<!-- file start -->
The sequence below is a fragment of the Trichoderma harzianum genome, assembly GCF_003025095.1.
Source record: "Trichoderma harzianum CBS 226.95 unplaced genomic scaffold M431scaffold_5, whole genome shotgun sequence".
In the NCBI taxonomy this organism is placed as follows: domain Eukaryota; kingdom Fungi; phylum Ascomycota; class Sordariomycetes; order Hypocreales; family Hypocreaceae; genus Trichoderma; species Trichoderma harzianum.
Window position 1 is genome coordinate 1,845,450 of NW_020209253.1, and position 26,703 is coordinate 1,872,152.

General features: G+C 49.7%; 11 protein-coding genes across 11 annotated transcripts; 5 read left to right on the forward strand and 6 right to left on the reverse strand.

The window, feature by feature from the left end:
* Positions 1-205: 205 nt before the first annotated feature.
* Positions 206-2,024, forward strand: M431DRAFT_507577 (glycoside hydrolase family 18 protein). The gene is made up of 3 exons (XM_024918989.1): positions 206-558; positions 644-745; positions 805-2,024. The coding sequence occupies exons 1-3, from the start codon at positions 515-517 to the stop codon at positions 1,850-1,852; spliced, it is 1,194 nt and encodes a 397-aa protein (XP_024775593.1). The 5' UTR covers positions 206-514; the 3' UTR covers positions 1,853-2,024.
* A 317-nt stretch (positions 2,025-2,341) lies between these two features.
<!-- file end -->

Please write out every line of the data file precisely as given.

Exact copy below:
The sequence below is a fragment of the Trichoderma harzianum genome, assembly GCF_003025095.1.
Source record: "Trichoderma harzianum CBS 226.95 unplaced genomic scaffold M431scaffold_5, whole genome shotgun sequence".
In the NCBI taxonomy this organism is placed as follows: domain Eukaryota; kingdom Fungi; phylum Ascomycota; class Sordariomycetes; order Hypocreales; family Hypocreaceae; genus Trichoderma; species Trichoderma harzianum.
Window position 1 is genome coordinate 1,845,450 of NW_020209253.1, and position 26,703 is coordinate 1,872,152.

General features: G+C 49.7%; 11 protein-coding genes across 11 annotated transcripts; 5 read left to right on the forward strand and 6 right to left on the reverse strand.

The window, feature by feature from the left end:
* Positions 1-205: 205 nt before the first annotated feature.
* Positions 206-2,024, forward strand: M431DRAFT_507577 (glycoside hydrolase family 18 protein). The gene is made up of 3 exons (XM_024918989.1): positions 206-558; positions 644-745; positions 805-2,024. The coding sequence occupies exons 1-3, from the start codon at positions 515-517 to the stop codon at positions 1,850-1,852; spliced, it is 1,194 nt and encodes a 397-aa protein (XP_024775593.1). The 5' UTR covers positions 206-514; the 3' UTR covers positions 1,853-2,024.
* A 317-nt stretch (positions 2,025-2,341) lies between these two features.